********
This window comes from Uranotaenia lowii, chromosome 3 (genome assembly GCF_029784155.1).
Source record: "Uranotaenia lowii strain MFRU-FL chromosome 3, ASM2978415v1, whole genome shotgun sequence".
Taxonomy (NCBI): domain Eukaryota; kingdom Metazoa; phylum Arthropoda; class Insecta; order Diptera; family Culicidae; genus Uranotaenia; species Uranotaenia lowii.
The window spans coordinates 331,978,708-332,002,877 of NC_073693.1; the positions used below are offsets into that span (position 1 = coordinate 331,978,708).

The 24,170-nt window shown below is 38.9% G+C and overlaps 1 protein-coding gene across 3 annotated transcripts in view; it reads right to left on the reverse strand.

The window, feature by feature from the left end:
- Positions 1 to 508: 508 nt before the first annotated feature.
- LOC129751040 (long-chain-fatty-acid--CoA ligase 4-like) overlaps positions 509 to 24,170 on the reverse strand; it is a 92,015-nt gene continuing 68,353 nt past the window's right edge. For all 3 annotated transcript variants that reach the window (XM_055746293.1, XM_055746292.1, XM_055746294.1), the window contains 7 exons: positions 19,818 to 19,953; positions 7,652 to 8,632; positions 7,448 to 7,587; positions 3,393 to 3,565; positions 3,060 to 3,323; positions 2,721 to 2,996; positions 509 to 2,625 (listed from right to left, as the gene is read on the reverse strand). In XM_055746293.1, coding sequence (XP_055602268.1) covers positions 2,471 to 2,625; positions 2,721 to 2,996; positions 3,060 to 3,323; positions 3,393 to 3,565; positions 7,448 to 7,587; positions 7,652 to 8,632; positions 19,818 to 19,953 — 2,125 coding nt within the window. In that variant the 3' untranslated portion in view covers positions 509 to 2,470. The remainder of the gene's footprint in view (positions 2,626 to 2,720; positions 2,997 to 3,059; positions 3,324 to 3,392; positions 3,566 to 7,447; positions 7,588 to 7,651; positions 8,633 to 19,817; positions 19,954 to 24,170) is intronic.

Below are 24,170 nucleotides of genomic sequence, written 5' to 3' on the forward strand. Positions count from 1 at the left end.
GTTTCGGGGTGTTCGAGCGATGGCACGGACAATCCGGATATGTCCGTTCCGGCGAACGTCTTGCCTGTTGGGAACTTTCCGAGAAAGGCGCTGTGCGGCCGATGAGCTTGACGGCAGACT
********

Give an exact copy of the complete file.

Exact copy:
This window comes from Uranotaenia lowii, chromosome 3 (genome assembly GCF_029784155.1).
Source record: "Uranotaenia lowii strain MFRU-FL chromosome 3, ASM2978415v1, whole genome shotgun sequence".
Taxonomy (NCBI): domain Eukaryota; kingdom Metazoa; phylum Arthropoda; class Insecta; order Diptera; family Culicidae; genus Uranotaenia; species Uranotaenia lowii.
The window spans coordinates 331,978,708-332,002,877 of NC_073693.1; the positions used below are offsets into that span (position 1 = coordinate 331,978,708).

The 24,170-nt window shown below is 38.9% G+C and overlaps 1 protein-coding gene across 3 annotated transcripts in view; it reads right to left on the reverse strand.

The window, feature by feature from the left end:
- Positions 1 to 508: 508 nt before the first annotated feature.
- LOC129751040 (long-chain-fatty-acid--CoA ligase 4-like) overlaps positions 509 to 24,170 on the reverse strand; it is a 92,015-nt gene continuing 68,353 nt past the window's right edge. For all 3 annotated transcript variants that reach the window (XM_055746293.1, XM_055746292.1, XM_055746294.1), the window contains 7 exons: positions 19,818 to 19,953; positions 7,652 to 8,632; positions 7,448 to 7,587; positions 3,393 to 3,565; positions 3,060 to 3,323; positions 2,721 to 2,996; positions 509 to 2,625 (listed from right to left, as the gene is read on the reverse strand). In XM_055746293.1, coding sequence (XP_055602268.1) covers positions 2,471 to 2,625; positions 2,721 to 2,996; positions 3,060 to 3,323; positions 3,393 to 3,565; positions 7,448 to 7,587; positions 7,652 to 8,632; positions 19,818 to 19,953 — 2,125 coding nt within the window. In that variant the 3' untranslated portion in view covers positions 509 to 2,470. The remainder of the gene's footprint in view (positions 2,626 to 2,720; positions 2,997 to 3,059; positions 3,324 to 3,392; positions 3,566 to 7,447; positions 7,588 to 7,651; positions 8,633 to 19,817; positions 19,954 to 24,170) is intronic.

Below are 24,170 nucleotides of genomic sequence, written 5' to 3' on the forward strand. Positions count from 1 at the left end.
GTTTCGGGGTGTTCGAGCGATGGCACGGACAATCCGGATATGTCCGTTCCGGCGAACGTCTTGCCTGTTGGGAACTTTCCGAGAAAGGCGCTGTGCGGCCGATGAGCTTGACGGCAGACT